One more night at my aunt’s, and we were on our way again.

True Gold, a novel about the Klondike Gold Rush, is now available through Amazon and Smashwords

Once upon a time on a trip to Alaska, day 20

Elmendorf Air Force Base, Anchorage, Alaska

Wednesday, July 4, 1973

Today is Independence Day.  We didn’t shoot any fireworks.”  When I was growing up, fireworks were either something you watched being shot off at Disneyland (which was less than 10 miles from our house, so we could see them from my best friend’s roof — my father wouldn’t let us climb up on ours) or something you bought at a fireworks stand that my father set off at the end of our driveway on the Fourth.  I think that’s the first Independence Day of my recollection where we didn’t have fireworks.  No wonder I was disappointed.

We spent part of the day exploring Anchorage.  The most interesting place we went was Earthquake Park.  The Anchorage city parks website does not seem to have separate pages for each park, which is unfortunate.  Anyway, on March 28, 1964, which happened to be Good Friday, the Anchorage area experienced the second most violent earthquake in recorded history.  It was a 9.2 on the Richter scale, and destroyed a good deal of Anchorage and killed a number of people there and elsewhere, as well as causing tsunamis felt all the way down on the Pacific Northwest coast and damage across hundreds of square miles and to other communities in the region.

What I remember of our visit to the park, nine years after the quake, is that the ground was still spongy.  It literally moved under your feet when you stepped on it.  There was a trail, with signs telling about the earthquake and its aftermath, which we followed.  The weather was cool enough that it almost felt like winter to me, who grew up in Southern California, with the wind whipping in off of Cook Inlet.  Supposedly you can see Mt. McKinley from the park, but we’d had our good viewing luck already.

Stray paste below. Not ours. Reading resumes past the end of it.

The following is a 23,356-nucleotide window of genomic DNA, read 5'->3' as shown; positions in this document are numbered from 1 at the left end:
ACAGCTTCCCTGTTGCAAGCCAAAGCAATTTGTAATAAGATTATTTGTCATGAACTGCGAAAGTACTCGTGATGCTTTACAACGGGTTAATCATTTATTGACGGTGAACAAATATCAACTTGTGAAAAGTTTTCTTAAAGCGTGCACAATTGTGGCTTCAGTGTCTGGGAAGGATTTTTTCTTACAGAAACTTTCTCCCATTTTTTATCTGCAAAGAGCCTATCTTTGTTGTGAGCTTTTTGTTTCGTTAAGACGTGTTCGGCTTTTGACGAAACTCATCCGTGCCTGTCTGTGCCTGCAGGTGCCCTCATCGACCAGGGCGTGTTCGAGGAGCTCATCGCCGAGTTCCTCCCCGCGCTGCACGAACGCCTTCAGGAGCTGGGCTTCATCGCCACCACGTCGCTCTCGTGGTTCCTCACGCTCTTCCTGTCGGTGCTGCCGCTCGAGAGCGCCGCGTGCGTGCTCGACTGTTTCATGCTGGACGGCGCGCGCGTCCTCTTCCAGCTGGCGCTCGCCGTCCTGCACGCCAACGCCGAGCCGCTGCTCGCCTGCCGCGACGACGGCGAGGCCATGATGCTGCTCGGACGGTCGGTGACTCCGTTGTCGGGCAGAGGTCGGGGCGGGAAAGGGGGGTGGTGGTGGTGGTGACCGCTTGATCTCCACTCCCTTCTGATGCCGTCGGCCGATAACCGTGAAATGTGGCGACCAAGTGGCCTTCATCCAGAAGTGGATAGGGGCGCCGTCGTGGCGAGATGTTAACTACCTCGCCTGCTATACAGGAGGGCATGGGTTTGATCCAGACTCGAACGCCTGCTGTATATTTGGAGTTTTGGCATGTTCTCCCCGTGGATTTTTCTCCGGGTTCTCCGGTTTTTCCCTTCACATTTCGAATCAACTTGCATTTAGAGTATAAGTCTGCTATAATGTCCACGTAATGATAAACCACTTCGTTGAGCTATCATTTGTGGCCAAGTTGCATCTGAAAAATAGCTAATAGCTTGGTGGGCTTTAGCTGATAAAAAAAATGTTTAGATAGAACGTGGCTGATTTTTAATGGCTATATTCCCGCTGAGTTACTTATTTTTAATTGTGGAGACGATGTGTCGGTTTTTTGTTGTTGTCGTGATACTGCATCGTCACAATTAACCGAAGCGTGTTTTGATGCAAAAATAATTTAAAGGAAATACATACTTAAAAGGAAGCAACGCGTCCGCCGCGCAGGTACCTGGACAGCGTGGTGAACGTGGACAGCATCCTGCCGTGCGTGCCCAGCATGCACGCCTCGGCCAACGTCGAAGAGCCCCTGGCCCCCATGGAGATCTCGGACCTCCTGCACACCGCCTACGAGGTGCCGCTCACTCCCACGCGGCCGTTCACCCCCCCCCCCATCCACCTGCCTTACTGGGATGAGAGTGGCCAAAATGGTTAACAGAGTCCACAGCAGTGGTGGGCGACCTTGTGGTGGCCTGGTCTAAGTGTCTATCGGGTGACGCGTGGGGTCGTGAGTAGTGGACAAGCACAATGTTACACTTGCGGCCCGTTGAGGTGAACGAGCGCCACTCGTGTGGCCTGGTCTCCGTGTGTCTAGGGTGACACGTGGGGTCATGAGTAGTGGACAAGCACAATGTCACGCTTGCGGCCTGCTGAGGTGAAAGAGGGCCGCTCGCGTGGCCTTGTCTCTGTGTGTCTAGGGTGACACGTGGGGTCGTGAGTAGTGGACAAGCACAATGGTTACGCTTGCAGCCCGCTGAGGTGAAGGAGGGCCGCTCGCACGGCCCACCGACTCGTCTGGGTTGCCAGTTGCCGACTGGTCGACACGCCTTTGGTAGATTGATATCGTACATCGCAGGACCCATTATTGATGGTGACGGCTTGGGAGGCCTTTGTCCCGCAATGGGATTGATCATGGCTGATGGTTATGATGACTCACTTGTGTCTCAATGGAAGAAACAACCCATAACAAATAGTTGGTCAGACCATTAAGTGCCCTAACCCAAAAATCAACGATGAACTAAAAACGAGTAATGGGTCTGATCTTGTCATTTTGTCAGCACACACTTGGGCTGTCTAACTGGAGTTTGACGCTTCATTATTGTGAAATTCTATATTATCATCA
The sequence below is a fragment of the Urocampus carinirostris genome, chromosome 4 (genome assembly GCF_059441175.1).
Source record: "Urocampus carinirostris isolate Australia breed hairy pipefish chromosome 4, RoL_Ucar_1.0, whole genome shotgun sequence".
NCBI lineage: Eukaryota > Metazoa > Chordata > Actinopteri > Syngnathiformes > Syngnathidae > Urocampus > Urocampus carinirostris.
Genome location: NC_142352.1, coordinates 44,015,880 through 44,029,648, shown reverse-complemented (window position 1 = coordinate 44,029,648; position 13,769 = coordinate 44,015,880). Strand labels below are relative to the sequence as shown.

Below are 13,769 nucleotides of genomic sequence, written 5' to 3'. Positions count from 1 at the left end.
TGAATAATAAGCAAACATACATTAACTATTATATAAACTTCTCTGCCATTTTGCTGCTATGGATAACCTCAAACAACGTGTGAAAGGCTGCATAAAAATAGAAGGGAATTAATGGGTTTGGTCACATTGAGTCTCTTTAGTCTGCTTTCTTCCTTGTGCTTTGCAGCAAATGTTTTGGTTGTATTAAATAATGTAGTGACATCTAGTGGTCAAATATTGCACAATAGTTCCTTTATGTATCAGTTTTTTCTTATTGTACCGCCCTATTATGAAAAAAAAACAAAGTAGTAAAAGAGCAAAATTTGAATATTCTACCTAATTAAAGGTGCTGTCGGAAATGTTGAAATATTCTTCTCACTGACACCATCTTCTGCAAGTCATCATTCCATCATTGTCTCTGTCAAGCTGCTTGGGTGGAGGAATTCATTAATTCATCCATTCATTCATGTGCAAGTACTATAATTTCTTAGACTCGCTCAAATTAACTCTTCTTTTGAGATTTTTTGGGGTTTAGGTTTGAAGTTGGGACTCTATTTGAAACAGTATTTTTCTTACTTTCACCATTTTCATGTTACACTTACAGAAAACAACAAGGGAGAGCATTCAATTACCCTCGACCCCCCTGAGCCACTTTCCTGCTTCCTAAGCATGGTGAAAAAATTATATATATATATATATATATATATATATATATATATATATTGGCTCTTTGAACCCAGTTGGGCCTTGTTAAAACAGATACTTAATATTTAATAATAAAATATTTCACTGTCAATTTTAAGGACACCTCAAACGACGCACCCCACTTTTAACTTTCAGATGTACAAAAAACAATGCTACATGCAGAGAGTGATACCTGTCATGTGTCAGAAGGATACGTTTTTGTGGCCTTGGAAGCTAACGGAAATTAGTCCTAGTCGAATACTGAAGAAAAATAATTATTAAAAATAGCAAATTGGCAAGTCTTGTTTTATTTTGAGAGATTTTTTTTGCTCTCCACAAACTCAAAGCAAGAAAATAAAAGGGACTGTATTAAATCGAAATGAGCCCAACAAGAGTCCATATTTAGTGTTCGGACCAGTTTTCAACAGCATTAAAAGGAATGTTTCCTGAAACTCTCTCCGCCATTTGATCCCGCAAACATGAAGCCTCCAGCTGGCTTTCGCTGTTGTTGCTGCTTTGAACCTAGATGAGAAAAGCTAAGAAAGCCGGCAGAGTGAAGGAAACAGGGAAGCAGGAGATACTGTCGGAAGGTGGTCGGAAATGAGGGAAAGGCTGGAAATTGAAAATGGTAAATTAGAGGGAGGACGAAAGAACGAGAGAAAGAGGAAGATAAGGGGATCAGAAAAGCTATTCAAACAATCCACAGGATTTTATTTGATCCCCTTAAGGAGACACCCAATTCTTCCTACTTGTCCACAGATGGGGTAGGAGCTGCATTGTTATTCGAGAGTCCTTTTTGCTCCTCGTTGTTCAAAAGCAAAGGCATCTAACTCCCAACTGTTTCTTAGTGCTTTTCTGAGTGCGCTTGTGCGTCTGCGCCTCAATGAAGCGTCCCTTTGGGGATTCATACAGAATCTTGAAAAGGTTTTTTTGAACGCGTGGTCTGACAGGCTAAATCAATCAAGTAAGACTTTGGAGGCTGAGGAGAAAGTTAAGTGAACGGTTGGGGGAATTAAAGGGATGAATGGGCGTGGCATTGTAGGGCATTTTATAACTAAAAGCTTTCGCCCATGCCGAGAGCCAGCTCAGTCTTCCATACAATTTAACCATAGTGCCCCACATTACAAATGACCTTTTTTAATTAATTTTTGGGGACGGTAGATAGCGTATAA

We were going to go to a museum that day as well (my diary doesn’t say which one), but it was closed because of the holiday.  So we went back to my aunt’s and uncle’s house, and the rest of the day was spent being lazy.  I took Gay for a walk, and my aunt took us for a tour of the base.  And that was our second day in Anchorage.

True Gold, a novel about the Klondike Gold Rush, is now available through Amazon and Smashwords

Once upon a time on a trip to Alaska, day 19

Elmendorf Air Force Base, Anchorage, Alaska

Tuesday, July 3, 1973

Not a whole lot to say about the day we arrived at my aunt May’s house, which was actually a duplex on Elmendorf Air Force Base near Anchorage, Alaska.  Which is now Joint Base Elmendorf-Richardson, the same way Fort Lewis and McChord Air Force Base just down the road from where I am now are Joint Base Lewis-McChord.  JBEF, I guess, like JBLM.  I wonder if they call it Jay-Beef?

Anyway, my uncle Lucien was a chaplain, a Methodist minister to be more precise, in the Air Force, and Alaska was one of many postings he had all over the U.S. and the world, including Germany, Korea, and the UK, during his career.  As a matter of fact, their posting previous to the one in Alaska was at McChord.  Visiting them was how I fell in love with this part of the world.  I live less than five miles from where they lived, although the lovely old farmhouse with the horse pasture (and horses to go in it) they lived in is now a strip mall.